They may still be part of Eurovision and it may not impact Game of Thrones, but one more thing is certain after the United Kingdom voted to leave the European Union …..uncertainty.
According to a pre-vote survey conducted by Media Business Insight (MBI), 59% of UK producers, broadcasters and distributors said Brexit would be bad for their business. 85% of its members said they would vote to remain in the EU.
Michael Ryan, the chairman of the Independent Film and Television Alliance (IFTA), the global trade association representing the companies behind independent film and TV, has since described the Brexit vote as “likely to be devastating” for the creative sector.
“The decision to exit the European Union is a major blow to the UK film and TV industry,” he said in a statement. “Producing films and television programs is a very expensive and very risky business and certainty about the rules affecting the business is a must.
“This decision has just blown up our foundation,” Ryan added. “As of today, we no longer know how our relationships with co-producers, financiers and distributors will work, whether new taxes will be dropped on our activities in the rest of Europe, or how production financing is going to be raised without any input from European funding agencies.”
With British TV shows and formats to European broadcasters worth around £376m a year ($A690m), many were worried this would drop if the country voted to break ties with Brussels.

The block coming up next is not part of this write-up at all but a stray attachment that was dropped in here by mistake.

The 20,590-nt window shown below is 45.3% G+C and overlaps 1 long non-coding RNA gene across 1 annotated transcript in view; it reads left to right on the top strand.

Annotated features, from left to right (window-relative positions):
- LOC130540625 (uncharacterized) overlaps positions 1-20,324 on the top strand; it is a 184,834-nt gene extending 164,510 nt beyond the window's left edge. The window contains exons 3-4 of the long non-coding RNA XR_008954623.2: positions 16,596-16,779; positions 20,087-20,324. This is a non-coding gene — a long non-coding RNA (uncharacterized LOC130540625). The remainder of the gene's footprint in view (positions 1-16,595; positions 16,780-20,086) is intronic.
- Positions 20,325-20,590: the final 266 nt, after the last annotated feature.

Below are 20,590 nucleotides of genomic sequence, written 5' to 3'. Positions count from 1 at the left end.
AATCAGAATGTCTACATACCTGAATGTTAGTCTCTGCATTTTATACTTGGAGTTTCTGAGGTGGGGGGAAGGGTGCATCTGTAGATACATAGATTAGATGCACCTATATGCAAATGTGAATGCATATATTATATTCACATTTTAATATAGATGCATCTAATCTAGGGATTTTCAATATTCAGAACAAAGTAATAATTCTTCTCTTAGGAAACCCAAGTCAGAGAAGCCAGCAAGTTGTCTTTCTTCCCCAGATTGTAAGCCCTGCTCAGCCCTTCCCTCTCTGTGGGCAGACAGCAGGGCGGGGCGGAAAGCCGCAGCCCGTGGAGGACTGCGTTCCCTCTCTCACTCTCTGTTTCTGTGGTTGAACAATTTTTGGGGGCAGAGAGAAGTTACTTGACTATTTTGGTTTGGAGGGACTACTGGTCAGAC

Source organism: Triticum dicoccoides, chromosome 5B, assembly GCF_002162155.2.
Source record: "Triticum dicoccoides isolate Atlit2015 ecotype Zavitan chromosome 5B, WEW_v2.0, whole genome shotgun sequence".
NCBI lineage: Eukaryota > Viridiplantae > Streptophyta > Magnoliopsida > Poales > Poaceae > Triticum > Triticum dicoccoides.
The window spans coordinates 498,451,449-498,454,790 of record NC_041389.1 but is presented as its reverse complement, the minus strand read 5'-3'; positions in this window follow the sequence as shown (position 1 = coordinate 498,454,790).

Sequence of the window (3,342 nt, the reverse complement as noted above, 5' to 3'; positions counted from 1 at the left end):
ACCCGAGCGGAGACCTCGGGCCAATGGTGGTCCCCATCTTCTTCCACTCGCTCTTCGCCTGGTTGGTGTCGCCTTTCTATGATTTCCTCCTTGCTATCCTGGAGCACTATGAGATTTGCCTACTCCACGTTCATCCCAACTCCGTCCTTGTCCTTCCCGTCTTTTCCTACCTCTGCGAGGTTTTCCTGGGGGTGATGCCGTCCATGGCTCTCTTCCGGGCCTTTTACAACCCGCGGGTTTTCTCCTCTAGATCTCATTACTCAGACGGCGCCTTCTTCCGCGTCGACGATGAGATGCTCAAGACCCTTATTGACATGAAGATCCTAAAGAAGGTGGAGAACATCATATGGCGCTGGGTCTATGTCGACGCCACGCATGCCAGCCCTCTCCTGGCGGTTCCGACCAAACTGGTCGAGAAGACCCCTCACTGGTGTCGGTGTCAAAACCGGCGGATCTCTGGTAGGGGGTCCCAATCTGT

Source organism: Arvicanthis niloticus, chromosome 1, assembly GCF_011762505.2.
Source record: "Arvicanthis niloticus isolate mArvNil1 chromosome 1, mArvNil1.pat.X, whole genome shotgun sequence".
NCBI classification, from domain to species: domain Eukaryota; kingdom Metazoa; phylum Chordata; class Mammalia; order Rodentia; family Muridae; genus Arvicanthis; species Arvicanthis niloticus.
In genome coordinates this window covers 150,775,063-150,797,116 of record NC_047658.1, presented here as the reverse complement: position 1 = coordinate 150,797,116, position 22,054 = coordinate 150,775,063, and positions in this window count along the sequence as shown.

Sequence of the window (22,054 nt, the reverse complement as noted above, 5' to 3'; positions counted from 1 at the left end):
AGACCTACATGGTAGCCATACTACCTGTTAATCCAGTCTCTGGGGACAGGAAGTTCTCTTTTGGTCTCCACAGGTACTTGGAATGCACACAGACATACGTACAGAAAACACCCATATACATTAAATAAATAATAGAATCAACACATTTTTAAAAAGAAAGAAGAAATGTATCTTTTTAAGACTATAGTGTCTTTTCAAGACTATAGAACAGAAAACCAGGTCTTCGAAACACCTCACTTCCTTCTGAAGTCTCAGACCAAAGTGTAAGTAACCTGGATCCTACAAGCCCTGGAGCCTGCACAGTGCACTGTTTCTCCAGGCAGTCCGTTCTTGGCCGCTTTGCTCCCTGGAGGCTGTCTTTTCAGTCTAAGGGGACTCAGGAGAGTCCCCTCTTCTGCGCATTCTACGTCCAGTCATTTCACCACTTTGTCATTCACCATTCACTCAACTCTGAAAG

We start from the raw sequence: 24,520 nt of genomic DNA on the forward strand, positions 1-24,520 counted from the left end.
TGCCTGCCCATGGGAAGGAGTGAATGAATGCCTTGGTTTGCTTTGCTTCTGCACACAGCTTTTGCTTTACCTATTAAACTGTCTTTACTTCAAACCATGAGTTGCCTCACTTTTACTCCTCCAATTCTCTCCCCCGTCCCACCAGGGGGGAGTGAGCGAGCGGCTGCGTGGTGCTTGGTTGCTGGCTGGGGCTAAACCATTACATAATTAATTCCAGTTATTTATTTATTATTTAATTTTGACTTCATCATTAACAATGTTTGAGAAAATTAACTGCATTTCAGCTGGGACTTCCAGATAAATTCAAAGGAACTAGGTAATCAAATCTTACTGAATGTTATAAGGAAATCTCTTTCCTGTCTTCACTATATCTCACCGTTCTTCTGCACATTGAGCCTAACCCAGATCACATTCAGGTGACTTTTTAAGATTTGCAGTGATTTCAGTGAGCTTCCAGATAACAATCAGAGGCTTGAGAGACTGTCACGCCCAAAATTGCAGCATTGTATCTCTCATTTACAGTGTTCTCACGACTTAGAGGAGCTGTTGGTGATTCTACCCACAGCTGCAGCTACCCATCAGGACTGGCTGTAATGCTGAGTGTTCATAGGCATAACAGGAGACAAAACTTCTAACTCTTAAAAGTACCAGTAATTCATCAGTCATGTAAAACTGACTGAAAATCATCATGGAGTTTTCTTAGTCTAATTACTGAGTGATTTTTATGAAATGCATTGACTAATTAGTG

Sky Atlantic drama The Last Panthers received £770,000 ($A1.41m) in funding from the EU’s Media Desk. Other’s who have benefitted include BBC4’s Hinterland, BBC1’s Shaun The Sheep and BBC2 documentary Inside Obama’s White House.
US producer Harvey Weinstein said, “I think there will be discrimination now against some of the product and what it means to be European product. A lot of TV stations in Europe are under quotas. When you do War And Peace, that was accepted as European. It could be very costly in the movie and TV industry in terms of content branding. European branding is very important. It’s a big deal for these young British filmmakers.”
BBC-AMC spy thriller The Night Manager is one title that qualified as an EU shows. If fewer are picked up by European TV networks, it could drive down the price paid for them.
British staff going to work in EU countries may now become more difficult, while the movement of goods such as cameras, costumes, vehicles may now require customs permits.
The falling value of the pound will make it cheaper for Hollywood and European productions to shoot in the UK, but it’s bad news for UK distributors.
But those worrisome headlines speculating an impact on Game of Thrones, based in Northern Ireland, are off the mark.
HBO has not taken money from the Fund for the last few seasons . The network released this statement: “We do not anticipate that the result of the EU Referendum will have any material effect on HBO producing Game of Thrones.”